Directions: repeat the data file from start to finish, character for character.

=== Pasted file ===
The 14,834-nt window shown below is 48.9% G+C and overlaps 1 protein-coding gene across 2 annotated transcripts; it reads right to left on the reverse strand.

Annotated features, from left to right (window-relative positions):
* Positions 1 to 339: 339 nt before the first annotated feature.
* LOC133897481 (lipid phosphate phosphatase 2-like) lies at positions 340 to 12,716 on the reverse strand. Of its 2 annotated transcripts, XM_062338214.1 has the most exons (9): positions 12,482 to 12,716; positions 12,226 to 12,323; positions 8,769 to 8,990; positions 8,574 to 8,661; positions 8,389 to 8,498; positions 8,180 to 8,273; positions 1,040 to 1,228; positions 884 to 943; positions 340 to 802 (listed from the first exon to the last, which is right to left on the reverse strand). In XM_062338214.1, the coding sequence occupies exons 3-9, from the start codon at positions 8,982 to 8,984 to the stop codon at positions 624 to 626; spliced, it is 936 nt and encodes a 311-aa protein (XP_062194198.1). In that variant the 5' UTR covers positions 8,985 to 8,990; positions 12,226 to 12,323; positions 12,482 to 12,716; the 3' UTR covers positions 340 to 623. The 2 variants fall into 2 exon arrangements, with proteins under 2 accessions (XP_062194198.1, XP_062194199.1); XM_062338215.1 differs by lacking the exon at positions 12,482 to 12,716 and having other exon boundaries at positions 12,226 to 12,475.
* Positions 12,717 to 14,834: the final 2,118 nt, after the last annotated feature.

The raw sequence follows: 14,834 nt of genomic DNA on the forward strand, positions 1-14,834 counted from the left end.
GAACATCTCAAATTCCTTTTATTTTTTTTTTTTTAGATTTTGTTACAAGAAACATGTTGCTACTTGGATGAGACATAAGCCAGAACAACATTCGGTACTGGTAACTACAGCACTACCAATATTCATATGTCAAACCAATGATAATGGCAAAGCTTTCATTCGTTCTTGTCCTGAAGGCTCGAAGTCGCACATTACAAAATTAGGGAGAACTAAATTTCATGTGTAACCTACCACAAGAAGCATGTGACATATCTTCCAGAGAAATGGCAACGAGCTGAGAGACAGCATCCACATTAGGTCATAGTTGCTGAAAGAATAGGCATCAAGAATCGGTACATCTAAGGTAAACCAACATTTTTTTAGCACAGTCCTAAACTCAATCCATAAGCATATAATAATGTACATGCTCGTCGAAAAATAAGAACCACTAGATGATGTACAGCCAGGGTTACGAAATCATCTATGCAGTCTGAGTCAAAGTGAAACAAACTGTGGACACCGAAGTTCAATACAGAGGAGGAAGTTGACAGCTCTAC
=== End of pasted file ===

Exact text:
The 14,834-nt window shown below is 48.9% G+C and overlaps 1 protein-coding gene across 2 annotated transcripts; it reads right to left on the reverse strand.

Annotated features, from left to right (window-relative positions):
* Positions 1 to 339: 339 nt before the first annotated feature.
* LOC133897481 (lipid phosphate phosphatase 2-like) lies at positions 340 to 12,716 on the reverse strand. Of its 2 annotated transcripts, XM_062338214.1 has the most exons (9): positions 12,482 to 12,716; positions 12,226 to 12,323; positions 8,769 to 8,990; positions 8,574 to 8,661; positions 8,389 to 8,498; positions 8,180 to 8,273; positions 1,040 to 1,228; positions 884 to 943; positions 340 to 802 (listed from the first exon to the last, which is right to left on the reverse strand). In XM_062338214.1, the coding sequence occupies exons 3-9, from the start codon at positions 8,982 to 8,984 to the stop codon at positions 624 to 626; spliced, it is 936 nt and encodes a 311-aa protein (XP_062194198.1). In that variant the 5' UTR covers positions 8,985 to 8,990; positions 12,226 to 12,323; positions 12,482 to 12,716; the 3' UTR covers positions 340 to 623. The 2 variants fall into 2 exon arrangements, with proteins under 2 accessions (XP_062194198.1, XP_062194199.1); XM_062338215.1 differs by lacking the exon at positions 12,482 to 12,716 and having other exon boundaries at positions 12,226 to 12,475.
* Positions 12,717 to 14,834: the final 2,118 nt, after the last annotated feature.

The raw sequence follows: 14,834 nt of genomic DNA on the forward strand, positions 1-14,834 counted from the left end.
GAACATCTCAAATTCCTTTTATTTTTTTTTTTTTAGATTTTGTTACAAGAAACATGTTGCTACTTGGATGAGACATAAGCCAGAACAACATTCGGTACTGGTAACTACAGCACTACCAATATTCATATGTCAAACCAATGATAATGGCAAAGCTTTCATTCGTTCTTGTCCTGAAGGCTCGAAGTCGCACATTACAAAATTAGGGAGAACTAAATTTCATGTGTAACCTACCACAAGAAGCATGTGACATATCTTCCAGAGAAATGGCAACGAGCTGAGAGACAGCATCCACATTAGGTCATAGTTGCTGAAAGAATAGGCATCAAGAATCGGTACATCTAAGGTAAACCAACATTTTTTTAGCACAGTCCTAAACTCAATCCATAAGCATATAATAATGTACATGCTCGTCGAAAAATAAGAACCACTAGATGATGTACAGCCAGGGTTACGAAATCATCTATGCAGTCTGAGTCAAAGTGAAACAAACTGTGGACACCGAAGTTCAATACAGAGGAGGAAGTTGACAGCTCTAC